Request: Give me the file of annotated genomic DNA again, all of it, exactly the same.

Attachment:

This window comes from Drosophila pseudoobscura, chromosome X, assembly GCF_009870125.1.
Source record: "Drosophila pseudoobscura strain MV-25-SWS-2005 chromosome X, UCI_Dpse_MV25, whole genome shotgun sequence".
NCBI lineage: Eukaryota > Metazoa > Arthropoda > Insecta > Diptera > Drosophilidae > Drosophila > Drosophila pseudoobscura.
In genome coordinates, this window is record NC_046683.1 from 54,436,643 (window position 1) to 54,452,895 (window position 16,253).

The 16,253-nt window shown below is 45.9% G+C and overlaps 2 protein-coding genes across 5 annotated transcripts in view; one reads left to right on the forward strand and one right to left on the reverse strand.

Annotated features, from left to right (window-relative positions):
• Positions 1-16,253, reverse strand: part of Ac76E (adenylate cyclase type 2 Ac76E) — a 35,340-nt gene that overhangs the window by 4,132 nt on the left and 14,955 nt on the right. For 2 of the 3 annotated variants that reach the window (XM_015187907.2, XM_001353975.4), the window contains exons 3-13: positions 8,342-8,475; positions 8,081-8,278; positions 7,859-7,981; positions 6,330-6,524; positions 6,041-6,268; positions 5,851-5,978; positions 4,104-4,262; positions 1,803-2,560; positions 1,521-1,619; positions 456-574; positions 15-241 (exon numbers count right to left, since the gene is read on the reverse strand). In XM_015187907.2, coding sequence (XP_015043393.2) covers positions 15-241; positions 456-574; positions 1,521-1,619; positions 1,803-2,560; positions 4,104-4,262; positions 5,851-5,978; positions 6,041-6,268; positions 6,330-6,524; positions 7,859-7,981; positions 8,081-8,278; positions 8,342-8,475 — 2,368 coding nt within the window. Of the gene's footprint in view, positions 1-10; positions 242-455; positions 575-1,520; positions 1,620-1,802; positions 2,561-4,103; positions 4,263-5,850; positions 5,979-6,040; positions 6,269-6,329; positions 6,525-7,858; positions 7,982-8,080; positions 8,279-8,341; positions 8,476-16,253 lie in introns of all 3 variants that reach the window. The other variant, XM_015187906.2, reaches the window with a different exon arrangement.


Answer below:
This window comes from Drosophila pseudoobscura, chromosome X, assembly GCF_009870125.1.
Source record: "Drosophila pseudoobscura strain MV-25-SWS-2005 chromosome X, UCI_Dpse_MV25, whole genome shotgun sequence".
NCBI lineage: Eukaryota > Metazoa > Arthropoda > Insecta > Diptera > Drosophilidae > Drosophila > Drosophila pseudoobscura.
In genome coordinates, this window is record NC_046683.1 from 54,436,643 (window position 1) to 54,452,895 (window position 16,253).

The 16,253-nt window shown below is 45.9% G+C and overlaps 2 protein-coding genes across 5 annotated transcripts in view; one reads left to right on the forward strand and one right to left on the reverse strand.

Annotated features, from left to right (window-relative positions):
• Positions 1-16,253, reverse strand: part of Ac76E (adenylate cyclase type 2 Ac76E) — a 35,340-nt gene that overhangs the window by 4,132 nt on the left and 14,955 nt on the right. For 2 of the 3 annotated variants that reach the window (XM_015187907.2, XM_001353975.4), the window contains exons 3-13: positions 8,342-8,475; positions 8,081-8,278; positions 7,859-7,981; positions 6,330-6,524; positions 6,041-6,268; positions 5,851-5,978; positions 4,104-4,262; positions 1,803-2,560; positions 1,521-1,619; positions 456-574; positions 15-241 (exon numbers count right to left, since the gene is read on the reverse strand). In XM_015187907.2, coding sequence (XP_015043393.2) covers positions 15-241; positions 456-574; positions 1,521-1,619; positions 1,803-2,560; positions 4,104-4,262; positions 5,851-5,978; positions 6,041-6,268; positions 6,330-6,524; positions 7,859-7,981; positions 8,081-8,278; positions 8,342-8,475 — 2,368 coding nt within the window. Of the gene's footprint in view, positions 1-10; positions 242-455; positions 575-1,520; positions 1,620-1,802; positions 2,561-4,103; positions 4,263-5,850; positions 5,979-6,040; positions 6,269-6,329; positions 6,525-7,858; positions 7,982-8,080; positions 8,279-8,341; positions 8,476-16,253 lie in introns of all 3 variants that reach the window. The other variant, XM_015187906.2, reaches the window with a different exon arrangement.